Students in the physical science classroom of teacher Joe Slifka spent a lot of time last month blowing up balloons.
They weren't having a party, but instead were trying to prove Newton's Laws of Motion, while attempting to win a competition pitting one balloon car against another.
The cars, built entirely of items found around the house, were powered by the force of a single 12-inch balloon. About 90 students making up 25 teams took part in building cars and competing to have their names engraved on the classroom trophy.
''There is a lot of data collecting going on,'' Slifka said. ''They have to measure their car's speed, acceleration, mass and how much force it takes to hit the wall.''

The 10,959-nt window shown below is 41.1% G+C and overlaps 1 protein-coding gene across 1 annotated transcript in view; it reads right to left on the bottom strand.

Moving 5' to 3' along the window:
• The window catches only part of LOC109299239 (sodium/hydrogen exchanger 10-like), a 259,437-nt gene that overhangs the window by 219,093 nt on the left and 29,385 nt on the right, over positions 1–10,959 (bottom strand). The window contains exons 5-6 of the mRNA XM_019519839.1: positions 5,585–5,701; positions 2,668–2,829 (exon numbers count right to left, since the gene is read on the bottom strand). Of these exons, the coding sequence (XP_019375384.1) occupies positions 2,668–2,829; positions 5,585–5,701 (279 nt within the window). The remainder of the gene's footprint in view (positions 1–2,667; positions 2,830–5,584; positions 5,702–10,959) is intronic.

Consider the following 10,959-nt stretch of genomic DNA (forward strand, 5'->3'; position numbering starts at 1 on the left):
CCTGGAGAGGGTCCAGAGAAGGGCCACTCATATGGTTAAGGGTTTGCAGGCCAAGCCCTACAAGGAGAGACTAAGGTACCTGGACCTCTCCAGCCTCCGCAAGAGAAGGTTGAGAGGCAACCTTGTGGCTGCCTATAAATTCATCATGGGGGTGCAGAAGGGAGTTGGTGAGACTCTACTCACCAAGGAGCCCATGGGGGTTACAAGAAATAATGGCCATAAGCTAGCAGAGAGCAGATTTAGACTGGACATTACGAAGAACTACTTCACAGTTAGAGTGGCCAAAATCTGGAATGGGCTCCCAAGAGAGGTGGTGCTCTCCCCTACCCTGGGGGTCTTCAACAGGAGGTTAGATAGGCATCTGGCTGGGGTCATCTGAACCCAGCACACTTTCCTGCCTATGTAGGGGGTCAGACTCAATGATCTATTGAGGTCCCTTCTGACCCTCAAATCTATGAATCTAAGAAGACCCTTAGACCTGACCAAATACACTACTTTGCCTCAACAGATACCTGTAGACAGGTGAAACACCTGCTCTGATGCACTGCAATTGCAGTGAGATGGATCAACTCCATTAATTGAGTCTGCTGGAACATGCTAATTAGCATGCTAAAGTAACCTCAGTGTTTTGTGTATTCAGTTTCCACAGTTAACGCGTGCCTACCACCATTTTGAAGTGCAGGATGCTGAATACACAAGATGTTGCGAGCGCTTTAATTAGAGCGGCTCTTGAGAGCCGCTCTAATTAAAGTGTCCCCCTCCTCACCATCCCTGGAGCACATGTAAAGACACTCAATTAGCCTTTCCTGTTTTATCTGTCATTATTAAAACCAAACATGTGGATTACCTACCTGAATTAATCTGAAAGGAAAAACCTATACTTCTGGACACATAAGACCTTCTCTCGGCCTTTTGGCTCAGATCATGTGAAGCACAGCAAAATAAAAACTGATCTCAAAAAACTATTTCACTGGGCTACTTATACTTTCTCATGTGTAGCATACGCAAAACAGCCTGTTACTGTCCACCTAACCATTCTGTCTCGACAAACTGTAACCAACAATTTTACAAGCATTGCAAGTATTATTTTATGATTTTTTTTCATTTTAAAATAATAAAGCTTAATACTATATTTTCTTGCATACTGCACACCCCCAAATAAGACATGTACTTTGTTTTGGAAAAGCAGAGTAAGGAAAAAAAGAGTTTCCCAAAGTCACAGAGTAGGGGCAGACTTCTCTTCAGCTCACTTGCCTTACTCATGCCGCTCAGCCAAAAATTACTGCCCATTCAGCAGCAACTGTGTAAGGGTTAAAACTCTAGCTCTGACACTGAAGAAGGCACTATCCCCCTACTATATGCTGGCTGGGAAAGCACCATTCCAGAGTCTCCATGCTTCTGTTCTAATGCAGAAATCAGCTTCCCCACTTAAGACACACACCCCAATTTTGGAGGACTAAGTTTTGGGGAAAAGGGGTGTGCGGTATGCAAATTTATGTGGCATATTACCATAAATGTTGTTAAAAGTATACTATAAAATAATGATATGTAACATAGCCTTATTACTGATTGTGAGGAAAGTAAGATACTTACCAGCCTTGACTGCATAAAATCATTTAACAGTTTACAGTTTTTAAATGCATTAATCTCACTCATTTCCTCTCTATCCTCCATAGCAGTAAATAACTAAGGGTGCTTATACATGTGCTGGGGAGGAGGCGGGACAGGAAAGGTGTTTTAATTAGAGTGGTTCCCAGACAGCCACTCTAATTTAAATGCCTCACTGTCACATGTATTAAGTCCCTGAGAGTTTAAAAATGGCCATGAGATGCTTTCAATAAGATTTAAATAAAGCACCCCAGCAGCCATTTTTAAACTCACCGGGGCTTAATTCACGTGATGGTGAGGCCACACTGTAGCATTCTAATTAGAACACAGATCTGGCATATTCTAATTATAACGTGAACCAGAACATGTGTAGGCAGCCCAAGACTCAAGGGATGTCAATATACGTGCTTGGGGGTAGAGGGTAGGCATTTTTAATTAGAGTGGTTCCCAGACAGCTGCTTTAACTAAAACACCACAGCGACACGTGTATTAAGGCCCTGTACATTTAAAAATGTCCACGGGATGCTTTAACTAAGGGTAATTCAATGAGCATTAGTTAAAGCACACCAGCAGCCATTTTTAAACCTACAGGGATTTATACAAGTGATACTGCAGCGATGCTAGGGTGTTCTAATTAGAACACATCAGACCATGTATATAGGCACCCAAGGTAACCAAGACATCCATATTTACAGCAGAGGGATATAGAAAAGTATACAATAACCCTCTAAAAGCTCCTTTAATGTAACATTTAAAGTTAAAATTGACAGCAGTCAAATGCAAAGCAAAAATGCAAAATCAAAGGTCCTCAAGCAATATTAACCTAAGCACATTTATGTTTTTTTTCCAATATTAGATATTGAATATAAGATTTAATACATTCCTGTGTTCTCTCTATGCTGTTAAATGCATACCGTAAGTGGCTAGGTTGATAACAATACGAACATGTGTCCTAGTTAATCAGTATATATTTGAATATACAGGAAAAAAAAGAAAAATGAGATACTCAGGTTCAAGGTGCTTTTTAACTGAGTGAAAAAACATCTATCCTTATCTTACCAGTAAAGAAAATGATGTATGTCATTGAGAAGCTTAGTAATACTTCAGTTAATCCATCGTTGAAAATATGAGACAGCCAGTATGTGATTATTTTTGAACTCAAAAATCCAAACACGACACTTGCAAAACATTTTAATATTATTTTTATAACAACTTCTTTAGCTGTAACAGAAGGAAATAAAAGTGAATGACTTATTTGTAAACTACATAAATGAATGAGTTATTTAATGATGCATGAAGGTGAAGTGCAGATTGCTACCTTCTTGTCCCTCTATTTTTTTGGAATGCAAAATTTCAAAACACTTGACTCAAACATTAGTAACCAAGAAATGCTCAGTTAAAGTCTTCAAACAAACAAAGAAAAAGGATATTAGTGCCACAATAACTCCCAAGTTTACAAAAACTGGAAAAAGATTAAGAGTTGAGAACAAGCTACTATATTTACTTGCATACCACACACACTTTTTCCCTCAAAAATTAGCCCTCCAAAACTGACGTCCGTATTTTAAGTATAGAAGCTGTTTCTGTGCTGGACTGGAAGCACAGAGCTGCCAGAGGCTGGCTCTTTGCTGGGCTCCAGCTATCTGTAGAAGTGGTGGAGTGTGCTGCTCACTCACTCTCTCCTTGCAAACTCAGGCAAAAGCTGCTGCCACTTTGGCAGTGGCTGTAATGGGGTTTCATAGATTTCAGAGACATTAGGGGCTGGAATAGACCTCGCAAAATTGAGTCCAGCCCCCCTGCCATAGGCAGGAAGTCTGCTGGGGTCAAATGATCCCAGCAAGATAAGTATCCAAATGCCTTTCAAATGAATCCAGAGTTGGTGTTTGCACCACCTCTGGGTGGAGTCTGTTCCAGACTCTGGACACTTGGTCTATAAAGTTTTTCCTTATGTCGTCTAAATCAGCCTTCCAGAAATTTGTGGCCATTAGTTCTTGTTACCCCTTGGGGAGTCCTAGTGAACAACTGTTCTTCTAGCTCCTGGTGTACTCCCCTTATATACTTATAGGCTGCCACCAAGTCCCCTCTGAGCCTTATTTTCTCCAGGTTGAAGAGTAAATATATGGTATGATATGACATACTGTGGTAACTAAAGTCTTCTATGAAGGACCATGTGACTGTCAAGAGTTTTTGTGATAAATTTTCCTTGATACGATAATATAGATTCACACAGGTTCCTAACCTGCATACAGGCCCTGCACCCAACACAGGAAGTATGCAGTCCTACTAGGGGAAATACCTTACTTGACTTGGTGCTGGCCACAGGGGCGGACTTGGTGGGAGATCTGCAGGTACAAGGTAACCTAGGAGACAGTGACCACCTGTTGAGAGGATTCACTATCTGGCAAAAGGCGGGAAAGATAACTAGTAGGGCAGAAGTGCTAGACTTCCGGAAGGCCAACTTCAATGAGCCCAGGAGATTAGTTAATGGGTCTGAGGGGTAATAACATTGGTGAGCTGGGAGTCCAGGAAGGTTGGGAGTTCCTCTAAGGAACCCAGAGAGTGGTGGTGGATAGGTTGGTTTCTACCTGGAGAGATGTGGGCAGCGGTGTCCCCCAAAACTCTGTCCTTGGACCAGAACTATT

The contest was made up of three trials and the car traveling the farthest powered by the balloon won the trophy.
The winning team was comprised of students James Pedicini, David Sandora-Ginteri, Gavin Nicol, and Omar Amireh, who called themselves the Lightning Bolts.
''Our car is made of styrofoam, which is lighter, and we built it lower to the ground,'' said team captain, James Pedicini.
In fact, Slifka said, the Lightning Bolts' car traveled so far, they had to take it out of the classroom and into the school hallway to get an accurate measurement.
Other cars in the competition were made of materials that included cardboard, popsicle sticks and wheels made of bottle caps or wooden buttons. Real wheels from model cars were not allowed, Slifka said.
The teams had one week to build the cars, Slifka said.